A Follow-Up Study on the Continuity and Spillover Effects of Intimate Partner Violence During Pregnancy on Postnatal Child Abuse

Sachiko Kita, Ko Ling Chan, Hiromi Tobe, Mayu Hayashi, Kaori Umeshita, Momoe Matsunaga, Nana Uehara, Kiyoko Kamibeppu

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6 Citations (Scopus)


Previous studies have not focused on how intimate partner violence (IPV) during pregnancy predicts early postnatal child abuse. This study identifies the continuity and spillover effects of IPV during pregnancy on IPV and child abuse and neglect (CAN) at 1-month and 3-month postnatal periods. A total of 822 pregnant women were recruited at the third trimester of pregnancy at two obstetric hospitals in Tokyo, Japan, from June 2016 to September 2017. IPV during pregnancy and IPV and CAN at 1 month and 3 months postnatal were obtained through self-reported questionnaires. Results show that the rate of IPV was highest during pregnancy (16.4%), and there was significant continuance (69.4%) of this occurrence of IPV after childbirth (1 month: 13.9%; 3 months: 13.7%). In addition, the rate of CAN was 20.0% at 1 month postnatal and slightly increased at 3 months postnatal (21.8%). Furthermore, this study indicates that IPV during pregnancy was significantly associated with CAN at 1 month and 3 months postnatal (β =.16 and β =.14) and with IPV at 1 month (β =.68), and subsequently, IPV at 1 month was significantly associated with IPV at 3 months postnatal (β =.56). This study suggests the importance of conducting screenings for IPV during the perinatal period and providing intensive health interventions for abused women to support their parenting from pregnancy to 3 months postnatal to prevent or reduce CAN at 1 month and 3 months postnatal.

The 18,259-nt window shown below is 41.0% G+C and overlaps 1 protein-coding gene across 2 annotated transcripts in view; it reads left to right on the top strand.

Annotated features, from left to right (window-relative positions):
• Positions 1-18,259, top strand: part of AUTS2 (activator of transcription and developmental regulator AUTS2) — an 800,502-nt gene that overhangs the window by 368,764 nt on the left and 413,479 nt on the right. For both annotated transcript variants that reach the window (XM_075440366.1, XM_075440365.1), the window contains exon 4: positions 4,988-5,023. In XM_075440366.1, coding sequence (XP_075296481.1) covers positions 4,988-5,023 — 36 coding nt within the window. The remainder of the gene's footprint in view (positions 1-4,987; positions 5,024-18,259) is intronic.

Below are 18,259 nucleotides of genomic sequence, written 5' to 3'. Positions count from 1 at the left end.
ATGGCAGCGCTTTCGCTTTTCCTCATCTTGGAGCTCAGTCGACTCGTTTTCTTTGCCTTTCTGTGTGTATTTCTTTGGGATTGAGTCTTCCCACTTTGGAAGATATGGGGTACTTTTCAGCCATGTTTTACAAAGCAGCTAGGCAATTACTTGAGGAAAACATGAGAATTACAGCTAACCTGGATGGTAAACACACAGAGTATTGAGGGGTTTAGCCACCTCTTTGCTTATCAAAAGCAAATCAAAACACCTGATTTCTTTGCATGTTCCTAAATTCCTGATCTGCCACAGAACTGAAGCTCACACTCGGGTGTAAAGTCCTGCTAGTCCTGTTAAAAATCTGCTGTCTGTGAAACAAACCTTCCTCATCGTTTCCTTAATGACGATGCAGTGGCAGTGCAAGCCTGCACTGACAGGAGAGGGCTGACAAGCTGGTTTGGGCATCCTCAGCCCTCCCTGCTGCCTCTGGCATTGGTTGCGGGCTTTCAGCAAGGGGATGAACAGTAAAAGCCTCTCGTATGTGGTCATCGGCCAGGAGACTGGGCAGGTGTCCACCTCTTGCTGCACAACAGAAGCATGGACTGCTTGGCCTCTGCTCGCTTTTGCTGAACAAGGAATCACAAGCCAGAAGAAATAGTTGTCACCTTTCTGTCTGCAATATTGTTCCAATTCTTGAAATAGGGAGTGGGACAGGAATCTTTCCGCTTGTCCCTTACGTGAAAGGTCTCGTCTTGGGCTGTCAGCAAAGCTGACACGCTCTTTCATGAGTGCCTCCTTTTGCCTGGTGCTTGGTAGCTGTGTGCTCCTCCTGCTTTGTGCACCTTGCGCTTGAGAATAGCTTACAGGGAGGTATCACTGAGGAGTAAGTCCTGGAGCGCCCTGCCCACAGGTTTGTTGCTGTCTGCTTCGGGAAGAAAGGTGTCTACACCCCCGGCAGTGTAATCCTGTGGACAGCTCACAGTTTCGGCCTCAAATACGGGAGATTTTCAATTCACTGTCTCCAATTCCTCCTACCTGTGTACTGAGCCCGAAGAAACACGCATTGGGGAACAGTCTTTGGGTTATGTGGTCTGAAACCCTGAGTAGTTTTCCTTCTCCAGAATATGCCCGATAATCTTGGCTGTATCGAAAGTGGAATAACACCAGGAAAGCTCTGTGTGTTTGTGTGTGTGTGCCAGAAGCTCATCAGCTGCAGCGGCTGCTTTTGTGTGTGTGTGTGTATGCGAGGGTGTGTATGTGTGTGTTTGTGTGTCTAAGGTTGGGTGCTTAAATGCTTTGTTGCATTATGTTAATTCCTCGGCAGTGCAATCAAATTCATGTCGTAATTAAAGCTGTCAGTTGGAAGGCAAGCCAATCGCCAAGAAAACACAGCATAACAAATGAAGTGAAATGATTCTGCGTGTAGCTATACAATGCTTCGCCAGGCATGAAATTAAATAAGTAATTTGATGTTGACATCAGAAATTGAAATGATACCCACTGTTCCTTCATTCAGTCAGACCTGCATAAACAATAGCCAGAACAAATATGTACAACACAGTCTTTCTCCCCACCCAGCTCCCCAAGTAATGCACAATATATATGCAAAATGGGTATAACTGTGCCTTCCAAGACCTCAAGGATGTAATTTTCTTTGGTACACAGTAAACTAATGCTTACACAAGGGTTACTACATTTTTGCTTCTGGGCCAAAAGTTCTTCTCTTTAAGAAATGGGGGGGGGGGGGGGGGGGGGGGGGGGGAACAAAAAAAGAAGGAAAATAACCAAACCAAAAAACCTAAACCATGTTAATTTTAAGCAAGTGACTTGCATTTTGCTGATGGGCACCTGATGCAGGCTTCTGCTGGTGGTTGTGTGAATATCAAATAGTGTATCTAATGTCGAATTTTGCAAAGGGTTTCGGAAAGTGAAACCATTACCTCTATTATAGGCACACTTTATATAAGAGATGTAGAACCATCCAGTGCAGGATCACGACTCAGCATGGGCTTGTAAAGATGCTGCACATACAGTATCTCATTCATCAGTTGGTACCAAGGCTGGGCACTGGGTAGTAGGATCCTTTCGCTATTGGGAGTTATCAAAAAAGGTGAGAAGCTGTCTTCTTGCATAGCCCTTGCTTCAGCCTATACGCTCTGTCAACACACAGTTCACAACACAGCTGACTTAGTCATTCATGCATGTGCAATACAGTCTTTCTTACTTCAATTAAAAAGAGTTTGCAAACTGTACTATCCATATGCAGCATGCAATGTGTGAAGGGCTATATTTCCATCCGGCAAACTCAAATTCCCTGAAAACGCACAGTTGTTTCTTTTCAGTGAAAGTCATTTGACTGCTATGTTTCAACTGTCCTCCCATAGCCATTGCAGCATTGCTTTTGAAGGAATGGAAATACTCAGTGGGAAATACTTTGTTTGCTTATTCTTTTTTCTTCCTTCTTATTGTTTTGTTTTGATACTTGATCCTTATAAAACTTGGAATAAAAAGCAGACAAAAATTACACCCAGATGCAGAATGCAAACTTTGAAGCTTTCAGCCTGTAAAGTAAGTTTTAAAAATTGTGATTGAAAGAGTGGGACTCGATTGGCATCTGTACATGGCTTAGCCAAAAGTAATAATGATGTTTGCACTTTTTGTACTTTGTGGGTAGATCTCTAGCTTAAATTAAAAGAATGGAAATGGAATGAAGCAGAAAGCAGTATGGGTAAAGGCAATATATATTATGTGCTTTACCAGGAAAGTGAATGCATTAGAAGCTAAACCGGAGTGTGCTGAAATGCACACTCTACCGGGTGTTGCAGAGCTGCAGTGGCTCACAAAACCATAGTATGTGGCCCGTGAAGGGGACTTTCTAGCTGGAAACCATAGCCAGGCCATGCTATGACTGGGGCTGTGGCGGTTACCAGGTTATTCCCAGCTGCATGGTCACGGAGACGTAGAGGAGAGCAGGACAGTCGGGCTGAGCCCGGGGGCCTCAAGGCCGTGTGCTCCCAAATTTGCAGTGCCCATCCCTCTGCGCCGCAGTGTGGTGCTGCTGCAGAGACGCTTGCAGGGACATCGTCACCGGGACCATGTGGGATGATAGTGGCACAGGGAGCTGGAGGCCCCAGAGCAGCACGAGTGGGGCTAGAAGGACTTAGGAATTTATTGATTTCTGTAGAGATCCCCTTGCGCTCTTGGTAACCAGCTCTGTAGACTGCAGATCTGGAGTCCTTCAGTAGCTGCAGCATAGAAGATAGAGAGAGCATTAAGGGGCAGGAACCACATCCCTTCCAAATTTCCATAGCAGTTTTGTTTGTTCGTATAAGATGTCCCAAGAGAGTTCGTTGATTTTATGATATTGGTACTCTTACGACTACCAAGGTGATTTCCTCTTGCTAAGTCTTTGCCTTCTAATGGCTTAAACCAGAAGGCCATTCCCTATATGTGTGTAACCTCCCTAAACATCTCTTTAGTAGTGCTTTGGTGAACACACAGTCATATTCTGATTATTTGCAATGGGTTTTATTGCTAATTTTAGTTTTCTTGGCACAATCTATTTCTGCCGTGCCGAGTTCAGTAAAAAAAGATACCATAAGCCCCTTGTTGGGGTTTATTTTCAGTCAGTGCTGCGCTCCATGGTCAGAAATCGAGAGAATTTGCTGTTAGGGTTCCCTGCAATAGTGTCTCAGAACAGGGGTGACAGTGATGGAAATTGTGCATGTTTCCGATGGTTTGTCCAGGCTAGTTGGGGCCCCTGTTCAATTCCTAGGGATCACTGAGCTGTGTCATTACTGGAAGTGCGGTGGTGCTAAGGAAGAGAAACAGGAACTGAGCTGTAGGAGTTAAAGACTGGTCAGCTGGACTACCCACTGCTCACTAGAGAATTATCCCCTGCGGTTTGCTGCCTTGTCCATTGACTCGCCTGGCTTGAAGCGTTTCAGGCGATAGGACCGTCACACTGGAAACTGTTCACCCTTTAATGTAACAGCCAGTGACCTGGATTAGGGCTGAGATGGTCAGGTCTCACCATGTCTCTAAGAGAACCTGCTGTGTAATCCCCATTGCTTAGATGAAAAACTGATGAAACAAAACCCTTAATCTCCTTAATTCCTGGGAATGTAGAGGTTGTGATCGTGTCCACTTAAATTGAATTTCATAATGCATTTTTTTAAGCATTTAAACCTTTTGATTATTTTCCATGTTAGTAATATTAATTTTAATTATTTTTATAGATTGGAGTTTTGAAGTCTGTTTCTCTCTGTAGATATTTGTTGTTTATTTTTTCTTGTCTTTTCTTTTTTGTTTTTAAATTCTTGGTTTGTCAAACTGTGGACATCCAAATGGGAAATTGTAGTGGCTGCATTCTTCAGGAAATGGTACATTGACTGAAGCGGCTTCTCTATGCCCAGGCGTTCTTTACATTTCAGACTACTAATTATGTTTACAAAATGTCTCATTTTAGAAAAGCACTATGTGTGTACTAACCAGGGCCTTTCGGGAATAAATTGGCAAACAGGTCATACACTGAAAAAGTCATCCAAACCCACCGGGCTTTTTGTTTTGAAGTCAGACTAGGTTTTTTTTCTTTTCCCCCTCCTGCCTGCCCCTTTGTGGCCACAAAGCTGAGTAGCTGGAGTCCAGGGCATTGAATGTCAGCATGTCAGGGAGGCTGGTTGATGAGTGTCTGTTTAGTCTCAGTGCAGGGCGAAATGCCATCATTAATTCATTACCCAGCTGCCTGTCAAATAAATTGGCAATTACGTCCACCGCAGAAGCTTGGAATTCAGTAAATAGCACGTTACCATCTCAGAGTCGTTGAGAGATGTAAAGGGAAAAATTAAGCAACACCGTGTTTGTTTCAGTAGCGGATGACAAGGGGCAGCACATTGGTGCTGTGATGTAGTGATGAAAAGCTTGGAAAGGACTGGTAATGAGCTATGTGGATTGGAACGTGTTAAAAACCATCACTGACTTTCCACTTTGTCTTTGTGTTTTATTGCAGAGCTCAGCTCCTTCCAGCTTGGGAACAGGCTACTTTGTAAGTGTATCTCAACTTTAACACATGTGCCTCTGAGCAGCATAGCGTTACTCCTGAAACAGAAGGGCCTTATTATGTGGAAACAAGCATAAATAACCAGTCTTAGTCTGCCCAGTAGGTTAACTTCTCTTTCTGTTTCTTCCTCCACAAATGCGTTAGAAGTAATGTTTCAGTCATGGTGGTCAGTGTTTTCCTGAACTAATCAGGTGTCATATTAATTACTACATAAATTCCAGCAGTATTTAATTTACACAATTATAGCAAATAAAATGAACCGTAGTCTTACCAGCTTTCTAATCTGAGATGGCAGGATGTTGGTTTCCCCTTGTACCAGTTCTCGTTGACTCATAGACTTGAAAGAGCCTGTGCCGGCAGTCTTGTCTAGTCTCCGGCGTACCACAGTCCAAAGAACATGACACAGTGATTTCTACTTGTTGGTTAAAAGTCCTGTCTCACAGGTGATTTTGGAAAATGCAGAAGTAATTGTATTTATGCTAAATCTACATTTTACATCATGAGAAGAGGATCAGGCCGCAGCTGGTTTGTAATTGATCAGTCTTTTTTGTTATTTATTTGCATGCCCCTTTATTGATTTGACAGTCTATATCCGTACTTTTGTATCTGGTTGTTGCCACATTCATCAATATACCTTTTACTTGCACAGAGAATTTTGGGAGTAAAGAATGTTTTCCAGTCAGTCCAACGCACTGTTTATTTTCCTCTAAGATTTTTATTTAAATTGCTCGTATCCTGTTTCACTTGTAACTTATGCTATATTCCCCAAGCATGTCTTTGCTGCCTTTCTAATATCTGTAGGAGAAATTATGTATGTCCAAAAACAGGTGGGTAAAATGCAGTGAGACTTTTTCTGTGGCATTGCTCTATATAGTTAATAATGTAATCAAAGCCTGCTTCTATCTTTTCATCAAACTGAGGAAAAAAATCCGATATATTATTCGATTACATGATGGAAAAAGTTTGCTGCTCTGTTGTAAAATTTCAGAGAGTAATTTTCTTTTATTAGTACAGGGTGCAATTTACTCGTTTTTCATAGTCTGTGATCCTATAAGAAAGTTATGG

Original languageEnglish
Pages (from-to)NP6904-NP6927
JournalJournal of Interpersonal Violence
Issue number13-14
Publication statusPublished - 2021 Jul

Bibliographical note

Funding Information:
The authors would like to express our deep appreciations for the participants of this study. The author(s) disclosed receipt of the following financial support for the research, authorship, and/or publication of this article: This work was supported by a Grant-in-Aid for Research Activity Start-up (JSPS KAKENHI grant number 14H06179) and a Grant-in-Aid for Young Scientists (B) (JSPS KAKENHI grant number 17K17464).

Publisher Copyright:
© The Author(s) 2019.

All Science Journal Classification (ASJC) codes

  • Clinical Psychology
  • Applied Psychology


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